Monday, September 24, 2012

Where Do You Keep Your Self-Worth?

my final belly ache by child is a rebel, cc license
The other night a friend was asking me about my thesis (the first draft did make it in on time) and how I was holding up to the criticism inherent in that process (my draft was promptly returned covered in red ink). I responded that I thought I was dealing quite well. I know that my advisor wants me to do well, so her red ink and comments were there to push and guide me. It certainly represented much more work in the weeks ahead, but it did not represent a personal attack on my ability to write or think. This reflection gave me pause; I have not always reacted this way. In the not so distant past, some red ink would have prompted an angry defensive response or complete detachment and significant time in the fetal position.

Monday, September 10, 2012

5 Ways to Observe National Suicide Prevention Week

“Anything that’s human is mentionable, and anything that is mentionable can be more manageable. When we can talk about our feelings, they become less overwhelming, less upsetting, and less scary. The people we trust with that important talk can help us know that we’re not alone” 
- Fred Rogers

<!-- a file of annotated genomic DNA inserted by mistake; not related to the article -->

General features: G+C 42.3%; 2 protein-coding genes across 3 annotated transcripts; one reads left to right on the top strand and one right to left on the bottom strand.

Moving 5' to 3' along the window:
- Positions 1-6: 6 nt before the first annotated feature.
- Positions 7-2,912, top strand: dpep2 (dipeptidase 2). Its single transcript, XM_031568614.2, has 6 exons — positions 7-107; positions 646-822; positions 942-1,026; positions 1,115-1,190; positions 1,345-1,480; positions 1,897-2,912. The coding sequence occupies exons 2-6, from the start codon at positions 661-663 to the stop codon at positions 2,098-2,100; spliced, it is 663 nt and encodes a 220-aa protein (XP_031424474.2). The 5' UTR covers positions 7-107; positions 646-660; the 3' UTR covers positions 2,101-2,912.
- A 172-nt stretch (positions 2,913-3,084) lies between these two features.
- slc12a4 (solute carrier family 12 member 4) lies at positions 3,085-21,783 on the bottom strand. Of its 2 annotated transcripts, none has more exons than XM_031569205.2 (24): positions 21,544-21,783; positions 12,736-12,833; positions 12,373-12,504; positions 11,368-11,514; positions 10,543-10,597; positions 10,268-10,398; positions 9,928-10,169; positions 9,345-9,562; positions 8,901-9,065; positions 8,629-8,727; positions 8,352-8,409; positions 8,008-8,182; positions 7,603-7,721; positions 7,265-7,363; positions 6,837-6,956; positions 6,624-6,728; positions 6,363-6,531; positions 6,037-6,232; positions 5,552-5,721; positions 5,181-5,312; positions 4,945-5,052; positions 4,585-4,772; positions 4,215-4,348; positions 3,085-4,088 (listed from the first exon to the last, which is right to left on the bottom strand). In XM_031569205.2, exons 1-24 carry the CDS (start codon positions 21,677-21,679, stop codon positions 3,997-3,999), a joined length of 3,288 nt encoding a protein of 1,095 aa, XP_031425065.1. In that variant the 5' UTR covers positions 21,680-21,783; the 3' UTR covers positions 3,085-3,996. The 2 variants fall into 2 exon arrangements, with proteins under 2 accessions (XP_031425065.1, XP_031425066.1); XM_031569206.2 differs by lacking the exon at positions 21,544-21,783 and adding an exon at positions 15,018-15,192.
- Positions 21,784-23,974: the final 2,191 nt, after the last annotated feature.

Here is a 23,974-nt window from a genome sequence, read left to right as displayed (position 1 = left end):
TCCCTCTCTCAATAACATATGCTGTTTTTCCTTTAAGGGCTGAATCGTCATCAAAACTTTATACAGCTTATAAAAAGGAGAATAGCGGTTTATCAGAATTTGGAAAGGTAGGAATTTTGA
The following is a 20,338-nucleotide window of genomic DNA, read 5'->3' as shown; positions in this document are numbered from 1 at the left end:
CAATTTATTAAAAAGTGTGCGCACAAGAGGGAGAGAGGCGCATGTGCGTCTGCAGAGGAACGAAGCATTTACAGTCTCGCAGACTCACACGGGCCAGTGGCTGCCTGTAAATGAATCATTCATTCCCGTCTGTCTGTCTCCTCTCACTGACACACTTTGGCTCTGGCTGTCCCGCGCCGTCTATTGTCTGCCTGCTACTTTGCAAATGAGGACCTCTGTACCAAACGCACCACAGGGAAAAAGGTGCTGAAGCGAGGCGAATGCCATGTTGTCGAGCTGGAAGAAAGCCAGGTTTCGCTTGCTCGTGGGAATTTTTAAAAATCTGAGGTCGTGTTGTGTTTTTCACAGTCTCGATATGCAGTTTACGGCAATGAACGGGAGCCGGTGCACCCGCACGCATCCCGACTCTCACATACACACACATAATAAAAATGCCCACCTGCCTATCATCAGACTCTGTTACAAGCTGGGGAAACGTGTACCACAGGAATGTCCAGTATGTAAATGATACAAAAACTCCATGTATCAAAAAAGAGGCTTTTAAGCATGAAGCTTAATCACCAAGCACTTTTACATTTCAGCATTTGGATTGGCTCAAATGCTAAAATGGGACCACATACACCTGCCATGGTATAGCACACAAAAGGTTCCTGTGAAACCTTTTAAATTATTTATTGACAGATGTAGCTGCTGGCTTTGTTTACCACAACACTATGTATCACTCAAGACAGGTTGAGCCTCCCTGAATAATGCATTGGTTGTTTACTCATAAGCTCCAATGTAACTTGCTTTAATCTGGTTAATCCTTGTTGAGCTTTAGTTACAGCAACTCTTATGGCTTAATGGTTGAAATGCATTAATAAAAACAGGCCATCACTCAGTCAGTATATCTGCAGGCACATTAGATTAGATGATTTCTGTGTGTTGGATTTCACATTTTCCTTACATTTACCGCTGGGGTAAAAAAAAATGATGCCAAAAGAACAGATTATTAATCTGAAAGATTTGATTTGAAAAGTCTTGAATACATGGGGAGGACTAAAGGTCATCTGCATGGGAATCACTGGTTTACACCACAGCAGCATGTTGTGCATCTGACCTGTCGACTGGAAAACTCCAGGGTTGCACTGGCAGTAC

It is National Suicide Prevention Week, so I thought this would be an appropriate topic and a great chance to jump up on a soapbox that I haven’t occupied in a long time. Suicide is part of the human condition and it is mentionable (see, I just mentioned it). Not only is suicide mentionable, it is important to talk about it. When we don’t talk about suicide, when we deny its existence, or when we believe it is something that only happens to other people, then we further isolate those struggling between life and death, we increase the stigma around suicide, and we create a culture that is hostile to help-seeking for suicidal thoughts. Perhaps it is the pervasive myths about suicide (many erroneously believe that talking about suicide will make someone think about killing themselves, or that asking someone about suicide will make them kill themselves) that make suicide such a difficult topic of conversation. Or perhaps it is the fear that if we talk about suicide we’ll have to acknowledge the severe psychological pain that many people endure. Whatever the reason, I think the good that comes from talking about suicide outweighs the discomfort. In general, I believe our world would be a more compassionate place to live if we were able to speak honestly about difficult things. Suicide certainly falls into that category.